Life, once you are twenty, appears to speed on by. Before that age, each day takes forever while eagerly awaiting the arrival of holidays and birthdays. The perception of time ebbs and flows with the passing of time.
We make lists of places to go, see and experience before our time on this earth ends. We travel taking in the sights believing each place and each moment is something we will remember forever. However, how many times have you looked over old photos to only be reminded of a sight or a moment that you had completely forgotten about? I am sure it happens all the time. Memories are fickle. We only have a certain amount of memory space, just like a computer. Photos exist as a way to enhance our brain’s memory capacity.
Look what happened in the George Zimmerman case today. Yes, I had the day off and I succumbed to the lure of the trial coverage. And, although I watched for a few minutes, I cannot understand why the cable news channels are televising this. I suppose the trial coverage must be bringing in the ratings and CNN most definitely needs those ratings to rise. Anyway, the assistant medical examiner was testifying and acknowledged that he didn’t remember Trayvon Martin’s autopsy itself and was relying on his notes. People gasped. What- they seemed to ask. I ask why would the fact that the person who did the autopsy was using notes surprise the people following the trial? Who remembers every day of their lives? Can you tell someone what you did March 12, 2012? When I am in a meeting, I take notes and I date them. But somehow the medical examiner’s use of notes is blasphemous? Of course, the fact that his personal notes were never shared with the state or the defense was kind of odd. But I have majorly veered off on a tangent. Anyway, back to one of my main points. Notes and photos help document our lives; while also jogging and at times shaping and re-shaping our memories. Are notes and photos more accurate than our own memories or do they just put them in a different shade of truth?
While we are concerned with remembering events, moments and emotions, we are also concerned with being remembered. We worry that once we have passed on we will be forgotten. We all swear we will remember our loved ones when they are gone. And yes, I think of my mother quite often, but there are many moments when I do not. Little by little the memory recall lessens. We are all aware of this occurrence. Which is why we want to leave an imprint. We want to leave a sign that we were here and we were there.
So besides taking photos we leave a signed note or scribble on a wall.
At the Accademia Gallery in Florence, Italy, where the David by Michelangelo is housed, no one is allowed to take photos. This ban on photographs is clearly explained at the outset. The roaming guards constantly remind you of the photo ban. It reminded me of how the guards continuously insured that no one could talk at the Sistine Chapel. At said place you cannot immediately share or express your awe but you can photograph inside the chapel.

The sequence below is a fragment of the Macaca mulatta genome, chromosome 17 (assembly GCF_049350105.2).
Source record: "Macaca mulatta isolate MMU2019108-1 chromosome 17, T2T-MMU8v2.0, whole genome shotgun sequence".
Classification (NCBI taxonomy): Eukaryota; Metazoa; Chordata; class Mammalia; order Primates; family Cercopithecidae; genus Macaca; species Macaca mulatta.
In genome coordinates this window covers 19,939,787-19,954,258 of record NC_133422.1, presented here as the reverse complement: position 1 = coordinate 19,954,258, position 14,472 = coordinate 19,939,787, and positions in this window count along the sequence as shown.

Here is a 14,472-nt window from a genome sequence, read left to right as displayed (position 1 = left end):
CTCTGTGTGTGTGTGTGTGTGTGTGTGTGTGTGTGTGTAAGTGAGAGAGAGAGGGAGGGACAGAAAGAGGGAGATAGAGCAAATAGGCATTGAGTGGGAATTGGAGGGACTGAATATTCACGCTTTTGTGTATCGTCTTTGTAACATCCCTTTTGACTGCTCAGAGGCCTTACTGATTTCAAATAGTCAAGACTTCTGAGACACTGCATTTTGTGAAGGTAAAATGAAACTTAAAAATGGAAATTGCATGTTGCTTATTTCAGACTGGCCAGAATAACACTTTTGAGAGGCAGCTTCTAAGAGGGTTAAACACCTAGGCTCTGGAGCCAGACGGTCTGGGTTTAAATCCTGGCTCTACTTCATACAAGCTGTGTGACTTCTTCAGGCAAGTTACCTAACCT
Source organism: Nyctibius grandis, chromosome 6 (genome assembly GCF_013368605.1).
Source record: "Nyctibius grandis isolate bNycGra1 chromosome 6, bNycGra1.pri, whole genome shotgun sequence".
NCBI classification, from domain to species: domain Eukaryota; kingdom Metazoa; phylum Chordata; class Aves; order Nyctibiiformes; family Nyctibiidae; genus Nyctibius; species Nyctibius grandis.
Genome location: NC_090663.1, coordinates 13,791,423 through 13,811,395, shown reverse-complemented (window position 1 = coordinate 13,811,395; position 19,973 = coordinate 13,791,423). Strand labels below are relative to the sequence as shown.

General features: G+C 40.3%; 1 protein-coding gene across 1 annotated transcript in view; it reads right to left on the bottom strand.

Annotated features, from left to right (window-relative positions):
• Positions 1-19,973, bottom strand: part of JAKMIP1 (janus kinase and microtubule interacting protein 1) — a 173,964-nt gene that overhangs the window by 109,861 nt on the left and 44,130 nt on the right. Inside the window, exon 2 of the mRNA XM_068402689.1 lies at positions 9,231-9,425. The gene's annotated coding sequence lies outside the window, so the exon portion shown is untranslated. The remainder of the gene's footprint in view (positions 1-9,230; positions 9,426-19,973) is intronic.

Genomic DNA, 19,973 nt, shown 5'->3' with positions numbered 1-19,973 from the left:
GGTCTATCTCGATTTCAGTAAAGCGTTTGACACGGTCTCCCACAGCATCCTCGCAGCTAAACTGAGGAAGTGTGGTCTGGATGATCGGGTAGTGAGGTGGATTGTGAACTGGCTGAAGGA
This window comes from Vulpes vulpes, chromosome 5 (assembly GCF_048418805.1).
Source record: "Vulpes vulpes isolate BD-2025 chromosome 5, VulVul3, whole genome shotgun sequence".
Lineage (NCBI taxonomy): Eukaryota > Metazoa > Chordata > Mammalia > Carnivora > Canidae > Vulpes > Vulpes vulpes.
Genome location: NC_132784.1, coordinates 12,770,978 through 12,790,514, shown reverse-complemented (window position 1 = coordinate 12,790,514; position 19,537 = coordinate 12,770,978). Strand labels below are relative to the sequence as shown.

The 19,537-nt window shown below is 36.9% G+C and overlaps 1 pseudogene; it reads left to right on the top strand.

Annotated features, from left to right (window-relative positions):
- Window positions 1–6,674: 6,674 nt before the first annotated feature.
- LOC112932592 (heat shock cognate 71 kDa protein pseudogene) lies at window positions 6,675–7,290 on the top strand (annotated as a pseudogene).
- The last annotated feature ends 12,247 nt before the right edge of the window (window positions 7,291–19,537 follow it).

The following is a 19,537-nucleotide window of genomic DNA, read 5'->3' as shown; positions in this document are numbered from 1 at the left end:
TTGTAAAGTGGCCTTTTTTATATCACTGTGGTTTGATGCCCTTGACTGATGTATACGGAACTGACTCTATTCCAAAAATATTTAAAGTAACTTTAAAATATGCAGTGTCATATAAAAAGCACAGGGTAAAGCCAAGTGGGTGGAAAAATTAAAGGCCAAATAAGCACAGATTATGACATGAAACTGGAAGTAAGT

Back to the Gallery. You could see people literally itching to snap that camera button. I saw people pulling their cell phones slowly out from under their jackets trying to take a photo of the glorious statue. Others stood around frozen in place seemingly trying to memorize every curve and every perfectly sculpted finger. I saw people close their eyes and try to breathe in David’s essence. Then I saw the school children. They were seated about the room itching, itching to text or Facebook. They held on tightly, fondly, to their cell phones. You could see the bubble above their heads saying “without a photo that I can tweet, post on Facebook or Instagram, what’s the point of being here?” Kids and tweens were ansy, teens were bored. Everyone seemed vexed by the inability to capture the moment technologically. If we cannot photograph it, does it not exist? If we cannot photograph it, do we (the adults) try even harder to remember it? A few months later, I can remember the crowd, the scene around David, fairly well still. But some of the statue specifics are starting to fade. Luckily, it is in every art history book on the planet.
That day at the Accademia, after I breathed in David’s essence, I ran to the restroom in the basement. Of course, the women’s restroom line was outside the door spilling into the extremely narrow hallway. When I finally get a bathroom stall, I lock the door behind me, I sit. I stare at the massive amounts of scribbles on the door. There were odes to Canada and affirmations that others came from Russia with love. There were declarations of love. Before I left the restroom, after washing my hands, I quickly looked at other bathroom stall doors. They all had drawings, testaments and declarations. Well, I knew what I had to do. I went, I saw David, I stared intently at the statue, and then I captured on “film” a part of my experience. I took a photo of the bathroom graffiti for you all to see. Therefore, I was there.